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NHS Funding

Volume 531: debated on Tuesday 12 July 2011

1. What arrangements are in place to ensure increased funding for the NHS during the comprehensive spending review period. (65106)

We will increase NHS funding in real terms in each year of this Parliament. Compared to the level of expenditure in the national health service in the last financial year, the resources available to the NHS will increase by £12.5 billion by the end of the spending review period. The budget available for the NHS in the financial year 2011-12 is 3.9% higher than spend in the previous year, 2010-11.

Can my right hon. Friend give me any examples of how the increased funding this Government have promised here in England is, unlike what is happening in Wales, delivering better care for our NHS services?

Yes, I can indeed do that. We are committed to real-terms increases in the NHS budget in England. According to an analysis by the King’s Fund, the Welsh Assembly Government—a Labour-led Welsh Government —are going to reduce the NHS budget by 8.3% in real terms by 2013-14 in comparison with 2010-11. That might be one reason why it is already the case that in Wales, 26.4% of patients in April 2011 waited more than 18 weeks for treatment.

Will the Secretary of State confirm that his definition of a real-terms increase is based on a 2.9% figure? Will he also confirm that the retail price index actually stands at 5%, so any claim that he is increasing the NHS budget in real terms is a complete and total con?

I think that it has been conventional over many years for the calculation of real terms in public accounting to use the GDP deflator. Given that it includes the prices of investment goods, Government services and exports and subtracts the price of UK imports, it gives a more appropriate overall measure of inflation.

Does my right hon. Friend welcome the increase in the NHS West Sussex budget of £35 million this year, which, coupled with the provisions of the Health and Social Care Bill, means that we will have far greater patient choice in our local area?

Yes, I do indeed welcome that. We all know that last year, this year and in future years, increases in the NHS budget in real terms will not be the kind of real-terms increases we saw in the past, but they will be real-terms increases. What we are already seeing in the NHS—we saw it last year—is that with a 2.2% increase in cash spending, there is none the less an ability to sustain, and in many respects improve, performance.

In spite of the spin, the truth is that the Prime Minister’s personal promise to give the NHS a real rise in funding is being broken. It is not just how much that counts; it is how well the money is spent. Today it is one year to the very day since the Health Secretary launched the Government’s plans to “liberate” the NHS. He told the House:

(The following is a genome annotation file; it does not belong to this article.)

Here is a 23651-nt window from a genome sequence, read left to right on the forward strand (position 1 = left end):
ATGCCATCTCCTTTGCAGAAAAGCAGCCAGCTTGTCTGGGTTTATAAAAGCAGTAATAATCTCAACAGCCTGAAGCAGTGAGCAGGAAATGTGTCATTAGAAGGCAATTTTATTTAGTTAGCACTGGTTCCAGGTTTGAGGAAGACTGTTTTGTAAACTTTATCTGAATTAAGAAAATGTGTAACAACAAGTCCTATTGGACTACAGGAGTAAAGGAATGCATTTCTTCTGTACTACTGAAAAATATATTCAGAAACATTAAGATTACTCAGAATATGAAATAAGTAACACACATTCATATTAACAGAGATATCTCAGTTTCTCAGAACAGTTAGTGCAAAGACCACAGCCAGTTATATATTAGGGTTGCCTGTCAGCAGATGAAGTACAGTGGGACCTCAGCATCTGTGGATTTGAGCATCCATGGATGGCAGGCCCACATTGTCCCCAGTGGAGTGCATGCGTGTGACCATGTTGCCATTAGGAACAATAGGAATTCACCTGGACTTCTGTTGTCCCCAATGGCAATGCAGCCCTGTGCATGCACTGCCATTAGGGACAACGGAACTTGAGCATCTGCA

“we will phase out the top-down management hierarchy”—[Official Report, 12 July 2010; Vol. 513, c. 663.]

He said that he would reduce “the number and cost” of NHS-related quangos, so why is he setting up the new national commissioning board, set to employ 3,500 people, when even its chief executive says that it

“could become the greatest quango in the sky we have seen”.

Why is the right hon. Gentleman setting up more than 500 public bodies in the NHS when 161 do the job now, and why are the Government wasting precious NHS funding on the biggest reorganisation in history, when it could and should be spent on patient care?

Since the election we have reduced the number of managers in the NHS by more than 4,000 and increased the number of doctors by more than 2,000. The NHS commissioning board—I did not hear from the right hon. Gentleman whether he supports it—is part of our strategy to give the NHS not only local clinical leadership but national leadership through it. The functions covered by the board are currently undertaken by something approaching 8,000 staff; the number delivering those functions in future will go down to 3,500 staff, so the reduction in administration will be dramatic.

We had plans to reduce bureaucracy, which were published, and we also said that the Government should keep Labour’s waiting time guarantees for patients, which the Health Secretary told the House a year ago today were “unjustified” targets, which he would remove. The Prime Minister has now promised to keep waiting times low, but after one wasted year of NHS reorganisation by the right hon. Gentleman’s Government, an extra 25,000 patients a month are waiting more than four hours in accident and emergency departments, an extra 12,000 patients a month are waiting more than six weeks for tests, and an extra 2,300 patients a month are waiting more than 18 weeks to get into hospital for the treatment they need. The NHS deputy chief executive has called the rise in long waiting times this year “unacceptable”. Does the Health Secretary agree?

As we said in the NHS constitution, we do not intend patients to be waiting for more than 18 weeks. [Hon. Members: “They are!”] The April figures show that we met the operational standard, which is that more than 90% of admitted patients and more than 95% of non-admitted patients should be treated within 18 weeks. The right hon. Gentleman’s analysis of waiting times did not include the fact that the average time for which patients waited for treatment in April was 7.7 weeks, down from 8.4 weeks in May 2010. The average time for which patients wait is being reduced.